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Assume a binary classification problem, with $1$ denoted as a "bad" outcome, and $0$ as a "good" outcome. If it's relevant, in the sample there are significantly more bads than goods, and this is the case of $p >> n$, here $p$ is the number of possible variables.

I'm trying to develop a classification model, where the desired outcome is the probability estimate, rather than only the output class.

However, for various variable/model combinations that I've tried, the resulting models are able to distinguish the bad cases quite nicely, but not the good cases. In other words, the estimated distribution function of (smoothed) empirical outcomes vs the model estimated probabilities is not monotone, roughly having the shape of a tilted parabola (like letter $J$). I hope the problem is clear, if not - please comment, I'll gladly clarify.

My question: What are the common strategies in order to reshape any model to focus the estimation on the good cases? If it is possible at all?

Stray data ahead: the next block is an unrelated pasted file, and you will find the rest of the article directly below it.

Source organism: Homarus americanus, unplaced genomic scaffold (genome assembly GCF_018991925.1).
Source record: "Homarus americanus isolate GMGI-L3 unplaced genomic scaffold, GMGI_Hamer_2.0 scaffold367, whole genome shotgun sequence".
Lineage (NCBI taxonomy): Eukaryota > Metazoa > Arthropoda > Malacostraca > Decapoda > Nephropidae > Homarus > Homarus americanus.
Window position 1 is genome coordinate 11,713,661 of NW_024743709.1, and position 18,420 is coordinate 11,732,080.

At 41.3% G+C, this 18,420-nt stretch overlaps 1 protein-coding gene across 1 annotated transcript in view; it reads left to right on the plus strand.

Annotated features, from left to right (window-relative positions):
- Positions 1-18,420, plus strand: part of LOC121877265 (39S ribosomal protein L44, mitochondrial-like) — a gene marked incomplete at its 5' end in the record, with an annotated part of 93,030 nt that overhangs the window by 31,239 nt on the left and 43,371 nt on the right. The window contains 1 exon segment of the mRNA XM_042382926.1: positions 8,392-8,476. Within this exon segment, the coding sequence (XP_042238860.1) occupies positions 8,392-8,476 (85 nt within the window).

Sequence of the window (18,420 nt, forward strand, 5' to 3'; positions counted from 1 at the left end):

Intuitively, it seems that a possible strategy would be to define a custom metric for the minimizer, that would have asymmetric weights for good vs bad cases. I.e., in the case of penalized linear regression, the variable selection could then be skewed towards distinguishing goods instead of maximizing total AUC. But so far I'm unable to find any realized similar solutions. I guess, implementing something like that is not a trivial task.

Alternatively, is it possible to achieve this by transforming the input variables in a certain way?

Any hints or suggestions would be really useful!

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It depends.

I usually set some cut off level which maximize / minimize some objective function derived from the business goals. Not so much any separate metric based on statistics or information theory.

Small amount of observations in minority class could be a problem and then you might have to need to oversample that minority class.

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